God's love can give everyone freedom the way Rev. Wilson experienced it.
Rev. Wilson has spent a lifetime in this polarized Christian debate on homosexuality. From as far back as Wilson can remember, he’s known two things about himself: he has a natural gift for preaching the gospel, and he is gay.
Wilson grew up in a devoted Christian family. He started directing the choir at the Mt. Zion Baptist Church in Oakland at age 12. By age 14 he was preaching from the pulpit. As a kid, he knew he was special, and he knew he was different, but he never thought his sexuality was a sin until he was 12 years old, when he heard his minister say, “God made Adam and Eve, not Adam and Steve.”
By high school, Wilson was tormented by the division between his sexuality and what he was being taught about it. He prayed for deliverance.
“I would say, ‘God, take this away from me. I don’t want to be damned’,” he said.
Preaching quickly became an avenue for Wilson to repress his burgeoning teenage hormones.
“I thought, if I’m this way, you can’t damn me if I preach your gospel and I’m the most knowledgeable on your gospel. I felt I had to compensate to get into heaven,” he said.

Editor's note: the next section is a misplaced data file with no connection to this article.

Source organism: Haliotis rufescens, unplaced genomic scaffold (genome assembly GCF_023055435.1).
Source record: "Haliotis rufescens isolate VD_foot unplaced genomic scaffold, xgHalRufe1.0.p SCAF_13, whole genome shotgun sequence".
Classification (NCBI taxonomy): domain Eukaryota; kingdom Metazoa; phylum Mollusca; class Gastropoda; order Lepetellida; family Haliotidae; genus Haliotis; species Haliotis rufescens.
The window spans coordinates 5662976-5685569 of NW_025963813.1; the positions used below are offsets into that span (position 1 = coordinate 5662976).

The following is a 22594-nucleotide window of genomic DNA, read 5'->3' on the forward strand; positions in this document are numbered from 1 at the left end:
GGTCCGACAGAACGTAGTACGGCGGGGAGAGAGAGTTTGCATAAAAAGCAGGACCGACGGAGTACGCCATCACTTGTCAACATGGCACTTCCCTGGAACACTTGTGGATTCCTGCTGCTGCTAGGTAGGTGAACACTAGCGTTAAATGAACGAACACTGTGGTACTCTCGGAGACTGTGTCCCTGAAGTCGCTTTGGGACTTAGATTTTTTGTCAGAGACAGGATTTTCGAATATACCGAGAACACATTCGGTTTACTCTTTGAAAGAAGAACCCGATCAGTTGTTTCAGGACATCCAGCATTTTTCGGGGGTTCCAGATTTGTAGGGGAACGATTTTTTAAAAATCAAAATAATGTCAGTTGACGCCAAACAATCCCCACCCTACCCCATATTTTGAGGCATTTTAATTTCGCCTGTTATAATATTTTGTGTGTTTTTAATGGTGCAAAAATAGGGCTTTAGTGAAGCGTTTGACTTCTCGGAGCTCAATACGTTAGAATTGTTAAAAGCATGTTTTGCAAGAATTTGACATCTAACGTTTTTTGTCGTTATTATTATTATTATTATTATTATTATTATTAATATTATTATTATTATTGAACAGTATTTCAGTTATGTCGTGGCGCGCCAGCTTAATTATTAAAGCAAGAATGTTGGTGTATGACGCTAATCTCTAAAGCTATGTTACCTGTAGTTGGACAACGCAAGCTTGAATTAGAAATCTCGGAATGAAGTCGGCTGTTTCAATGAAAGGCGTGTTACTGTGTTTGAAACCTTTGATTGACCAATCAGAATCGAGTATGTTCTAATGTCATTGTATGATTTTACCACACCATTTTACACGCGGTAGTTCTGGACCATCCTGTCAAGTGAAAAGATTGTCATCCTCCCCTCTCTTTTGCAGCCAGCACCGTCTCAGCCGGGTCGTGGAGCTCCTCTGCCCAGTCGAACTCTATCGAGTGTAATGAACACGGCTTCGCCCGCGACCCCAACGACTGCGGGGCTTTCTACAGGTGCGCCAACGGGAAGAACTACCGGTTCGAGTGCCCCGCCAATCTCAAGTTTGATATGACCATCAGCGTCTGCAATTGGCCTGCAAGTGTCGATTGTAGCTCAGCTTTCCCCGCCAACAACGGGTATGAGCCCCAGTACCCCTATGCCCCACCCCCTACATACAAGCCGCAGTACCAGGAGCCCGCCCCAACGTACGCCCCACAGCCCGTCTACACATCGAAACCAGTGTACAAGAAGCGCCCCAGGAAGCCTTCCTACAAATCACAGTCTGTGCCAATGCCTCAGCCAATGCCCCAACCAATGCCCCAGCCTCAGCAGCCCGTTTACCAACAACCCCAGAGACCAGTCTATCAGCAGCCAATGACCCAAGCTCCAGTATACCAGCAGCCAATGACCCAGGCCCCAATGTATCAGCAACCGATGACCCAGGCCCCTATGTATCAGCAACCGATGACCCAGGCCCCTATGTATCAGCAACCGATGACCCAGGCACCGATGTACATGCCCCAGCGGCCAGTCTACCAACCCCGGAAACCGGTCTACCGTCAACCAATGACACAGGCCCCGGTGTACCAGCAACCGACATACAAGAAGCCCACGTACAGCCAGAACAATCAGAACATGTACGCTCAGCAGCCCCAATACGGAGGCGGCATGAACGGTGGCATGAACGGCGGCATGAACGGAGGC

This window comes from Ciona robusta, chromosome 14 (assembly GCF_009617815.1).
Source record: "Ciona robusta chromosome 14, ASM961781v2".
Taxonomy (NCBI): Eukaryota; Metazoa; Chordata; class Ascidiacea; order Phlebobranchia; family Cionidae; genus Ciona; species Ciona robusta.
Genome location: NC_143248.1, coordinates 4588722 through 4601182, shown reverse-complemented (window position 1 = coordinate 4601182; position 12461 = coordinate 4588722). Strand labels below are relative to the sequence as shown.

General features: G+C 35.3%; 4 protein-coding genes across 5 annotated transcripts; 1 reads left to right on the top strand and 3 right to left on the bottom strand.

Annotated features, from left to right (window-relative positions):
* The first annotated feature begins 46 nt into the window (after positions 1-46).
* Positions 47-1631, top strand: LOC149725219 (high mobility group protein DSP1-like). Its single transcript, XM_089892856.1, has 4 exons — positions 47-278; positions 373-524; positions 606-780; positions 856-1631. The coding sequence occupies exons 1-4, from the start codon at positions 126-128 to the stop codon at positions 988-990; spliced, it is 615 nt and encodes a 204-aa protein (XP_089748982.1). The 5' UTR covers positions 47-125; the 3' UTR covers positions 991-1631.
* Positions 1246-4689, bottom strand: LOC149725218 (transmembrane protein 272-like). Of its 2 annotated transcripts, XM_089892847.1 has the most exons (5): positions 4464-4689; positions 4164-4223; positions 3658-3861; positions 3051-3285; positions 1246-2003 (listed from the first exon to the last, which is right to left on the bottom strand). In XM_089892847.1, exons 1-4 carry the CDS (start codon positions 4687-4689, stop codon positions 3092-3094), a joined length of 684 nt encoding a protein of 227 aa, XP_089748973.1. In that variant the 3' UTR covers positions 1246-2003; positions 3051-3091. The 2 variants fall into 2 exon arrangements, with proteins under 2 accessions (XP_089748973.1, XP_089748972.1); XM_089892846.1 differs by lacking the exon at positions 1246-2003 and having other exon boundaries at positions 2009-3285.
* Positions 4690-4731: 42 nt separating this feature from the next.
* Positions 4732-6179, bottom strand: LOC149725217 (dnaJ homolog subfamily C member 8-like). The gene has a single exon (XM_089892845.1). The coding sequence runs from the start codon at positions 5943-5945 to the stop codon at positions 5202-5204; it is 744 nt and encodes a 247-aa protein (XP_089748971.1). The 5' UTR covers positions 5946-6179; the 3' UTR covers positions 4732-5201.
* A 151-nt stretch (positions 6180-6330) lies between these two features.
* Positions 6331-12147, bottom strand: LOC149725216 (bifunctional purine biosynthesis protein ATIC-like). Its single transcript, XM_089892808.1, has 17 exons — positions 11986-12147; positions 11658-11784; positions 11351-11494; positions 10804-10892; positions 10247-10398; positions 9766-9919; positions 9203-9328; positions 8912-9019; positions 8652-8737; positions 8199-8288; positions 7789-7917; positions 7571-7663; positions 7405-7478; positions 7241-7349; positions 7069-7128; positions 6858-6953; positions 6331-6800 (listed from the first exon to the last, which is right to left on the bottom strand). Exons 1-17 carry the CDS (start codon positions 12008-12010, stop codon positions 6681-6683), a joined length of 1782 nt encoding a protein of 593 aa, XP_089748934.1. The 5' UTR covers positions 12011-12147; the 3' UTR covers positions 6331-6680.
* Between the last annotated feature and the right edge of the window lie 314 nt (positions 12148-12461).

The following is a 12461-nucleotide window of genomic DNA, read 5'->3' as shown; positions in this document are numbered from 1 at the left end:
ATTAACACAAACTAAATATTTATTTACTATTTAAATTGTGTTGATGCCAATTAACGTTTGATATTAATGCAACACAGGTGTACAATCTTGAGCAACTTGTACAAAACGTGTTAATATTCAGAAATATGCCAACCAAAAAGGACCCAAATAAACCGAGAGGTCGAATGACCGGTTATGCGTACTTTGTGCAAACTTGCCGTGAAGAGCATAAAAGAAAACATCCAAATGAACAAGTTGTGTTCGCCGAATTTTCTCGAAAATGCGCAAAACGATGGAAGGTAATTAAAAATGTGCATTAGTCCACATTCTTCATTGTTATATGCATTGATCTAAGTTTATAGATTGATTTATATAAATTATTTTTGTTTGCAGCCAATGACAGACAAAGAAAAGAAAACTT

Wilson described himself as a sexist and a homophobe in college. He tried to form a ministers’ association on the campus of Howard University but was denied because he wouldn’t allow women. He said it was a sin for women to preach. Eventually, he was overburdened by the weight of his denial.
He remembers sitting alone behind the dormitories for an entire weekend, fasting and reading scripture. He finally came out of the closet to a professor whom he considered a mentor. Wilson said his mentor simply told him that God loved him. Soon after, he started to reinterpret the scriptures, he said, finding love rather than sin. And he embraced the love he found.
“That feeling of God’s love gave me freedom,” he said.
Click here to read the rest of his story from The Berkely Daily Planet.